Water District Uses Cranes to Increase Worker Productivity and Safety

Product News

The Kennebunk, Kennebunkport & Wells Water District (KK&W Water District) is a quasi-municipal water utility that was established in 1921 by an act of the Maine State Legislature. The service area, the second longest in Maine, extends 25 miles along the York County coastline and includes the Towns of Kennebunk, Kennebunkport, Wells, Ogunquit, Arundel and portions of Biddeford and York. Within these communities, KK&W Water District provides quality water service to a population that varies seasonally from about 28,000 to more than 75,000. The 40 employees are dedicated to the mission, which is to provide the highest quality of water and customer service at the lowest reasonable cost.

Employees with KK&W Water District have used a Venturo CT2003FB crane for several years to load and unload an 80-pound generator and a 120-pound test pump. Mark Lank, mechanic, said the Venturo CT2003FB works well. It is a heavy-duty, high-torque, high-speed electric winch (1.8 hp) with manual rotation, manual extension, and a folding boom. It has a 2,000 pound lifting capacity and a 6,000 foot-pound rating.

“Although we are not picking up anywhere near what it’s rated for, we use the Venturo CT2003FB daily to minimize the risk of back injuries,” Lank said. “It has been great.”
A second crane was needed for similar loading and unloading uses. Messer Truck Equipment in Maine recommended the Venturo ET6K. The Venturo ET6K has a capacity overload shut-off system, 50 feet of 3/16″ aircraft-quality wire rope, remote pendant with 20 foot cord, load block with swivel hook and safety latch, a master disconnect switch and a 25 foot battery cable.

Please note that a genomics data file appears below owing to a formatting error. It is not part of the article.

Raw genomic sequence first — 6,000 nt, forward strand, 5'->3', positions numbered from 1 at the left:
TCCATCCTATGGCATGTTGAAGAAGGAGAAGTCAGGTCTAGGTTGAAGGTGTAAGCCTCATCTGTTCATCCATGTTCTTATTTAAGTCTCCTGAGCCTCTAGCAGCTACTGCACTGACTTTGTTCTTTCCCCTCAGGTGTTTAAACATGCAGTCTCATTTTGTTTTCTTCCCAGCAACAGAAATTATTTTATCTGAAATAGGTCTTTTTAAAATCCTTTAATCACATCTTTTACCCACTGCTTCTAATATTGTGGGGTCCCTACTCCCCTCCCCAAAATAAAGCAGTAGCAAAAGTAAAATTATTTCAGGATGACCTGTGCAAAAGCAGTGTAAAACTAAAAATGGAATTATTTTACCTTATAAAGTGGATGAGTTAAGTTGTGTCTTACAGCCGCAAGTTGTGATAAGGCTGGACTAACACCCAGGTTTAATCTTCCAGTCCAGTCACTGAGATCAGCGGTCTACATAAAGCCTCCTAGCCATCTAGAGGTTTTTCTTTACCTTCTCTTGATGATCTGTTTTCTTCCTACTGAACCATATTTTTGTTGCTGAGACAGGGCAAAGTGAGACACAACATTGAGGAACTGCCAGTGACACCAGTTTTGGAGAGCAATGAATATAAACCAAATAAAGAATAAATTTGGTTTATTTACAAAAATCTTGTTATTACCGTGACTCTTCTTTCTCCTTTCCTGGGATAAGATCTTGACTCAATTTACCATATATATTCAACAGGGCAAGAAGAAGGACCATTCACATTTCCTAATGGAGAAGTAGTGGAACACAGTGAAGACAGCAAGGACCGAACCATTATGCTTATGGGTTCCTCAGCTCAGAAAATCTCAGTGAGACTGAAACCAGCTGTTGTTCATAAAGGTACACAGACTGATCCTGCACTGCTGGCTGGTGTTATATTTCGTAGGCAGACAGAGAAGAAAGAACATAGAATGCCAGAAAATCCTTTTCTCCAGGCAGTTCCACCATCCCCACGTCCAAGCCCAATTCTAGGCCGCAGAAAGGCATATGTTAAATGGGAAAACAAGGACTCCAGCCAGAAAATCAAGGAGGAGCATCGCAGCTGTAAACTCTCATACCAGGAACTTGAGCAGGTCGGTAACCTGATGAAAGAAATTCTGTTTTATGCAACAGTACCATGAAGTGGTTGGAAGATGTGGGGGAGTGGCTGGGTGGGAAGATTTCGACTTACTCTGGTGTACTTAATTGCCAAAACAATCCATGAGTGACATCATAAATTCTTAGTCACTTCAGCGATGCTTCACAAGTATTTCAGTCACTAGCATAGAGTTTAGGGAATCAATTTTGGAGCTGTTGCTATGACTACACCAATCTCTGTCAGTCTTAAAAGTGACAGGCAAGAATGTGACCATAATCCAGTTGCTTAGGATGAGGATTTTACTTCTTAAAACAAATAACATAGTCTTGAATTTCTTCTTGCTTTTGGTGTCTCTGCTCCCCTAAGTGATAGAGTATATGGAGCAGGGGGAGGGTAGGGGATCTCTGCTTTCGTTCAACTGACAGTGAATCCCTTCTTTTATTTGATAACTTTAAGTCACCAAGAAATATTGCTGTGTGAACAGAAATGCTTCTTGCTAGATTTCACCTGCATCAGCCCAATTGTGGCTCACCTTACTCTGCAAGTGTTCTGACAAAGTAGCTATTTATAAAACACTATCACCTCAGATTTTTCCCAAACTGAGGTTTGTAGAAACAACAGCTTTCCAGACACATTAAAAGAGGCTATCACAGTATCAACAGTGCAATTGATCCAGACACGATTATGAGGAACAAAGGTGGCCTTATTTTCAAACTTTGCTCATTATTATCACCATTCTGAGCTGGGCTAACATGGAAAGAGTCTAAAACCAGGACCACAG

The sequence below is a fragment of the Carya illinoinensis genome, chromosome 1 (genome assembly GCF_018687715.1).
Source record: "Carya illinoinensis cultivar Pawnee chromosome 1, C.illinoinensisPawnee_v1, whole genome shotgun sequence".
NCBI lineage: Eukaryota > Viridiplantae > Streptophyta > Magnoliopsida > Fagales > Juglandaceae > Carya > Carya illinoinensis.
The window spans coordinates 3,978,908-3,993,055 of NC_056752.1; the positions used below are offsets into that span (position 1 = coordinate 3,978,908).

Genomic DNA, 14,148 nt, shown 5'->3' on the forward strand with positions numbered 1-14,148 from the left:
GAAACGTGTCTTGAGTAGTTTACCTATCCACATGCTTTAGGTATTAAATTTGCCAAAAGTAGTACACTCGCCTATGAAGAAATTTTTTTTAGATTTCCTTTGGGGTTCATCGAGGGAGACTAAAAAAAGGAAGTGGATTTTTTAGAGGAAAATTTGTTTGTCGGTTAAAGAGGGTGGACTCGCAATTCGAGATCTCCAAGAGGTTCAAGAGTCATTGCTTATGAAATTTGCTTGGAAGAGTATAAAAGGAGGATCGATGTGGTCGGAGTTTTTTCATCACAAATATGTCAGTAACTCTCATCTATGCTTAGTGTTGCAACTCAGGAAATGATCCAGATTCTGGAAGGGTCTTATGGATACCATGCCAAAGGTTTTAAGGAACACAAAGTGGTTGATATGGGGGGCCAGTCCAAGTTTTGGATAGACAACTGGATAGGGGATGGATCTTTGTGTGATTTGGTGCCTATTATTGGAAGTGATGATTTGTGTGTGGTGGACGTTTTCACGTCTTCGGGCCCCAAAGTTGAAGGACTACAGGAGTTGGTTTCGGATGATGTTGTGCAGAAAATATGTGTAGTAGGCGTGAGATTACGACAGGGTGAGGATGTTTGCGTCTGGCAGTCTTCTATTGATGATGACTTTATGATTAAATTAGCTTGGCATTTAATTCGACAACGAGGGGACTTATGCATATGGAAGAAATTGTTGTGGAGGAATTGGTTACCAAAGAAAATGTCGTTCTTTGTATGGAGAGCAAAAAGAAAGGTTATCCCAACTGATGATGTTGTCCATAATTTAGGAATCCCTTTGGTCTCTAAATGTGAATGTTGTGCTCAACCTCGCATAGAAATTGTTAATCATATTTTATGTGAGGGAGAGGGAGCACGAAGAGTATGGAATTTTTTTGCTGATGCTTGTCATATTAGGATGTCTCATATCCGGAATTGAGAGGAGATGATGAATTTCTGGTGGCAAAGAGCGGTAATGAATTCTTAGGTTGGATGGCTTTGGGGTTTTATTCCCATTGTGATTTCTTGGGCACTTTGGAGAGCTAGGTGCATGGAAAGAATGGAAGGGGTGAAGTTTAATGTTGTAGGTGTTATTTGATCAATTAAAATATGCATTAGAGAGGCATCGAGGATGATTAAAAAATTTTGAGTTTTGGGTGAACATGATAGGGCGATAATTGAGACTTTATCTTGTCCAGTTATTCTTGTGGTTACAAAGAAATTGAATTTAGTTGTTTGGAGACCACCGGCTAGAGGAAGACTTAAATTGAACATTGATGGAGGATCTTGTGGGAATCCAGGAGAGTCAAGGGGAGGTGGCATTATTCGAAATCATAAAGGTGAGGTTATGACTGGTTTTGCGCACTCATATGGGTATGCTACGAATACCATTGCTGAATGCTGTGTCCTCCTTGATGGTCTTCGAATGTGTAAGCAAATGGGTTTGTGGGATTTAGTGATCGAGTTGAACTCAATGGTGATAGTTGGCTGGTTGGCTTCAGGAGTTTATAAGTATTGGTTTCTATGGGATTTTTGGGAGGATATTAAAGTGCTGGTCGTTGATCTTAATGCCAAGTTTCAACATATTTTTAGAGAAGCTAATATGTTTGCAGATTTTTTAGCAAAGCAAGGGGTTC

The KK&W Water District uses the Venturo ET6K daily to load and unload a large compactor stored in the back of the truck. “Depending on where the truck is parked we may need to lift the compactor off the side or move it out the back,” Lank said. The Venturo ET6K is also used for a variety of other activities including using the crane with an extension to get out over the snow bank or reach out over a gap and pull the compactor part over a fire hydrant in the ground.

“So far the ET6K has been awesome,” Lank said. “We are able to use it with a one-man show where the crane functions as a second person. It works exactly as we want it to and needs only one person to operate it. We are very happy with it. We should have gotten it a long time ago.”